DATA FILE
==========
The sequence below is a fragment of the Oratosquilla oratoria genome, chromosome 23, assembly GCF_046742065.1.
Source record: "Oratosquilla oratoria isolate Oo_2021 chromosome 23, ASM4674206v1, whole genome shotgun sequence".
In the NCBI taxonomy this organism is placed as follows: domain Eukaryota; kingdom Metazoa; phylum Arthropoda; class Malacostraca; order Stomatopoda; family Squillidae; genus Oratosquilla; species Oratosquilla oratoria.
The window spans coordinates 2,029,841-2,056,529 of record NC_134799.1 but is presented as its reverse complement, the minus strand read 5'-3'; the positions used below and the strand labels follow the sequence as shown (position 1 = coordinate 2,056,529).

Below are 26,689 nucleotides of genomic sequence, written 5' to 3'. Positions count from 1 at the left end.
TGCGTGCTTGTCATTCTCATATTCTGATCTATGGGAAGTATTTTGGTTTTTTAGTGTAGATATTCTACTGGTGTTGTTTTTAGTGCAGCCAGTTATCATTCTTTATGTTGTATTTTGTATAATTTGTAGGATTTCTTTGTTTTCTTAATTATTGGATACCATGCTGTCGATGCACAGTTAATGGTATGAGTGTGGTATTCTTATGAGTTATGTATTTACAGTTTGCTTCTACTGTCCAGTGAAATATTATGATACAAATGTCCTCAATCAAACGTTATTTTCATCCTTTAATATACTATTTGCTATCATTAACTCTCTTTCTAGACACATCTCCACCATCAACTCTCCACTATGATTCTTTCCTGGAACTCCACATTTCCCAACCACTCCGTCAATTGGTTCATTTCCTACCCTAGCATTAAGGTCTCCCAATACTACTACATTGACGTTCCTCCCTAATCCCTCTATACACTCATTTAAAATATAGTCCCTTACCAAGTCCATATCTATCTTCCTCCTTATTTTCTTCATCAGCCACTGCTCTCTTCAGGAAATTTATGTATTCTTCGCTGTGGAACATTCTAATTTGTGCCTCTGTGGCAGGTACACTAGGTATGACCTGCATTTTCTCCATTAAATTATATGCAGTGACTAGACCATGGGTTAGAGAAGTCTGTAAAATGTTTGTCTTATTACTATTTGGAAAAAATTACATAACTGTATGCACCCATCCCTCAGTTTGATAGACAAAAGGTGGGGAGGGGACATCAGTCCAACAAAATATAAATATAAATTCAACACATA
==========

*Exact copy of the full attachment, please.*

The sequence below is a fragment of the Oratosquilla oratoria genome, chromosome 23, assembly GCF_046742065.1.
Source record: "Oratosquilla oratoria isolate Oo_2021 chromosome 23, ASM4674206v1, whole genome shotgun sequence".
In the NCBI taxonomy this organism is placed as follows: domain Eukaryota; kingdom Metazoa; phylum Arthropoda; class Malacostraca; order Stomatopoda; family Squillidae; genus Oratosquilla; species Oratosquilla oratoria.
The window spans coordinates 2,029,841-2,056,529 of record NC_134799.1 but is presented as its reverse complement, the minus strand read 5'-3'; the positions used below and the strand labels follow the sequence as shown (position 1 = coordinate 2,056,529).

Below are 26,689 nucleotides of genomic sequence, written 5' to 3'. Positions count from 1 at the left end.
TGCGTGCTTGTCATTCTCATATTCTGATCTATGGGAAGTATTTTGGTTTTTTAGTGTAGATATTCTACTGGTGTTGTTTTTAGTGCAGCCAGTTATCATTCTTTATGTTGTATTTTGTATAATTTGTAGGATTTCTTTGTTTTCTTAATTATTGGATACCATGCTGTCGATGCACAGTTAATGGTATGAGTGTGGTATTCTTATGAGTTATGTATTTACAGTTTGCTTCTACTGTCCAGTGAAATATTATGATACAAATGTCCTCAATCAAACGTTATTTTCATCCTTTAATATACTATTTGCTATCATTAACTCTCTTTCTAGACACATCTCCACCATCAACTCTCCACTATGATTCTTTCCTGGAACTCCACATTTCCCAACCACTCCGTCAATTGGTTCATTTCCTACCCTAGCATTAAGGTCTCCCAATACTACTACATTGACGTTCCTCCCTAATCCCTCTATACACTCATTTAAAATATAGTCCCTTACCAAGTCCATATCTATCTTCCTCCTTATTTTCTTCATCAGCCACTGCTCTCTTCAGGAAATTTATGTATTCTTCGCTGTGGAACATTCTAATTTGTGCCTCTGTGGCAGGTACACTAGGTATGACCTGCATTTTCTCCATTAAATTATATGCAGTGACTAGACCATGGGTTAGAGAAGTCTGTAAAATGTTTGTCTTATTACTATTTGGAAAAAATTACATAACTGTATGCACCCATCCCTCAGTTTGATAGACAAAAGGTGGGGAGGGGACATCAGTCCAACAAAATATAAATATAAATTCAACACATA